I should’ve known this was going to be a shit week. On Friday night, I left the office and promptly burst into tears because I’d missed a deadline and let the designer down (in my defence, the designer is *hot*). Then, I went to M&S and bought steak, which was the only thing I wanted for dinner – something which only happens when my body is screaming for iron. I got home and my period had started. Obviously.
I was talking to a friend the other day about New Year’s Resolutions. Her theory was that you should save them for Spring, because the desire for change is greater when the weather’s warmer and the whole world feels like it’s renewing itself. It’s not a bad theory, but I’m even more in favour of an even gentler approach: that we put too much pressure on ourselves generally and resolutions should be avoided at all times. Life is pretty damn hard: be kind to yourself.
With that conversation in mind, as well as this blog post which I wrote a few weeks back, I spoke to another friend. I told her that my plan is (eventually!) to stop focusing on my short term pleasure/happiness, and instead to dedicate myself to the long game. She assumed, unsurprisingly, that by ‘the long game’ I meant finding a guy to settle down and have children with. I didn’t, actually, or at least, not entirely, I more meant that I want to find a calmer, more steady sense of contentment than the one I have now. Quite a few people have commented on my post about babies, saying that yes, it probably is best to call it quits on friends-with-benefits type relationships, and work harder at finding something more meaningful if that’s what I want in the long term. I agree, with the first part, at least, and so 2014 will be the year I stop sleeping with the boy. Honest.
‘Great,’ she said, ‘I’m sure you’ll meet someone fantastic, there are loads of great guys online.’
‘I’m going to stop internet dating, too.’
There was a pause. A long pause. Then she said ‘Well, I can understand why you’d want a break, but I’m sure you’ll feel more like it if you have a month off.’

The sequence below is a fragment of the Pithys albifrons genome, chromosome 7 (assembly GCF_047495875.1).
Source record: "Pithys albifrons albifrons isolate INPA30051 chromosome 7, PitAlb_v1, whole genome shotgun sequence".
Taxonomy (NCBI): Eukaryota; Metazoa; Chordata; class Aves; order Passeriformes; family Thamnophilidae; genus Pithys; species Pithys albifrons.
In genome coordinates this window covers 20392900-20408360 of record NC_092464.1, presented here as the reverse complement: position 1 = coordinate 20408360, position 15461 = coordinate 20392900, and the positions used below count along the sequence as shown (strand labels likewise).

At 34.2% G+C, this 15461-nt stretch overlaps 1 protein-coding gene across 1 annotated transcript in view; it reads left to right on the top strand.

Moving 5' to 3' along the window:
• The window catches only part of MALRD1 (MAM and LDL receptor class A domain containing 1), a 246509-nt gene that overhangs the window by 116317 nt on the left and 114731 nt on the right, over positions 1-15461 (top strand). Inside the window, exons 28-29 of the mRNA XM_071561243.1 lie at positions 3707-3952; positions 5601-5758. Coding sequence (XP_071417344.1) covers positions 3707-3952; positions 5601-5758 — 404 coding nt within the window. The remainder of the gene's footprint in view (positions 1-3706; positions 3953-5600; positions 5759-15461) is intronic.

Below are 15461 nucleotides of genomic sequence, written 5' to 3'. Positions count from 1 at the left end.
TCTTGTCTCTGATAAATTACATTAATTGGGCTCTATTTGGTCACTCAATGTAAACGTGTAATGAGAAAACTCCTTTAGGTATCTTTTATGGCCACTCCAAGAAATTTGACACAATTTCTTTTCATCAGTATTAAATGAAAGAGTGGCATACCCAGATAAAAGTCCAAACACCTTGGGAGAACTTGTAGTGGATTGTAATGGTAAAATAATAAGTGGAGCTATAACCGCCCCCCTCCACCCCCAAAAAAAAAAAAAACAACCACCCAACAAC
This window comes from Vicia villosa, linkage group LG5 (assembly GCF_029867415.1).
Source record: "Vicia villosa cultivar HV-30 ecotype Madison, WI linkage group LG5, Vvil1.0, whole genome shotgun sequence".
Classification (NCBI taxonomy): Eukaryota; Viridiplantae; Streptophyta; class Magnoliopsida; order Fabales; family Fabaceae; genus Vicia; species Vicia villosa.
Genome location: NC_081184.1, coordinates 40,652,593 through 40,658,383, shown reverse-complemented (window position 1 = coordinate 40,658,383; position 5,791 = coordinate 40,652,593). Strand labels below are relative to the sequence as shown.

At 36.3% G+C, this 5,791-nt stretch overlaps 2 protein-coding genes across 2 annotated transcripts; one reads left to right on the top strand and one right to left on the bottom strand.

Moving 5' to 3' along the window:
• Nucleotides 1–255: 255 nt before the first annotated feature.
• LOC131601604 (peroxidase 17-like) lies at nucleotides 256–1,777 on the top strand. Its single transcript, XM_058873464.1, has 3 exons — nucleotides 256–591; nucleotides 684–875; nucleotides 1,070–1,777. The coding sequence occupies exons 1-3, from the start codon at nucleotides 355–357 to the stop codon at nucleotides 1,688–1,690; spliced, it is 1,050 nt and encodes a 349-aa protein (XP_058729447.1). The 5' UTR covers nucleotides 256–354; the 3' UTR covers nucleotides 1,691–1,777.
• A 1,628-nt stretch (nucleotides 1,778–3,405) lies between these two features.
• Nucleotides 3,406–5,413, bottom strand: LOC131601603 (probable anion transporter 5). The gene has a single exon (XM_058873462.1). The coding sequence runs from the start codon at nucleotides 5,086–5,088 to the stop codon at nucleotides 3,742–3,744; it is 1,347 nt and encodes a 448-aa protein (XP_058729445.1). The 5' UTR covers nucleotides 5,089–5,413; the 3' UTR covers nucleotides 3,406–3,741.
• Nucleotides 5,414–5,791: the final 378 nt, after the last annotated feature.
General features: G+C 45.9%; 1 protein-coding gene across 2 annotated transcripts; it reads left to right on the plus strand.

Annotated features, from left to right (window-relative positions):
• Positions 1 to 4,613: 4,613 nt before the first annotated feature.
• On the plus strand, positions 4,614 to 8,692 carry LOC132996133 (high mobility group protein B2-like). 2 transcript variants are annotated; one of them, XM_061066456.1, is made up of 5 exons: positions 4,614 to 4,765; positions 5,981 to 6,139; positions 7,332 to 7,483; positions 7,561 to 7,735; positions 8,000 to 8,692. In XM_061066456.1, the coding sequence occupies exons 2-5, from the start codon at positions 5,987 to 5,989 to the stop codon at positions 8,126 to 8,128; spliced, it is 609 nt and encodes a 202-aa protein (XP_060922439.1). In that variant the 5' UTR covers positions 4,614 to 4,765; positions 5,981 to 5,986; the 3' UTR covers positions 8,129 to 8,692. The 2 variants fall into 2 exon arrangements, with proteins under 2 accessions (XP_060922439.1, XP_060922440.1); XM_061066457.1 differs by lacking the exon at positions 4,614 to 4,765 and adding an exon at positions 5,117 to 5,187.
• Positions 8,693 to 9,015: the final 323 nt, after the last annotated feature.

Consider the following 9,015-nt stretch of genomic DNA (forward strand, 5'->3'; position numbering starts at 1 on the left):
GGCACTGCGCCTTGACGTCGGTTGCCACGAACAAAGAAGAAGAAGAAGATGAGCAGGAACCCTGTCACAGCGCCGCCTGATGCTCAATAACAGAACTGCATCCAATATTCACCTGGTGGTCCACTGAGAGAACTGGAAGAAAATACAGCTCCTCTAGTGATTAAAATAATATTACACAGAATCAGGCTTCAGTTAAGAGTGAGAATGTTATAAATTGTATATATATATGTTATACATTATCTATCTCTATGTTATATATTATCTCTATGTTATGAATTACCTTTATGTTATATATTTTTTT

‘No,’ I said, ‘I mean it. I hate it, and I’m not doing it any more.’
We went back and forth like this for a while – her trying to persuade me that I’d feel better about it after some time off; me increasingly pissed off that she just didn’t seem to get what I was saying. Sure, OKCupid and Tinder can be fun; and can be flattering, but they also exhaust me and play havoc with my already fragile mental health.
Earlier this year, I had a few weeks of back and forth flirting with a guy on OKCupid. The conversation repeatedly came back to his desire that we should meet for drinks, and then get a hotel room and fuck each other senseless. The bit that made me wary was that we couldn’t just go back to his. When I mentioned it to a friend, she said ‘He’s married.’ And so I asked him outright. And sure enough, yes, he was. His wife though, apparently, was ‘fine with it,’ so I went along with it too, enjoying the flirting and the potential for some dirty, no-strings sex like I used to have. I was nervous, sure, but I had no intention of backing out. He, however, did – the night before we were supposed to meet.
That was my last serious interaction with anyone on the site. I still have an active profile, still reply to the odd message, but not really with the intention of it going anywhere – I genuinely hate the emotional ups and downs, as well as just how hard you have to work at the communication, all, it seems, with very little return.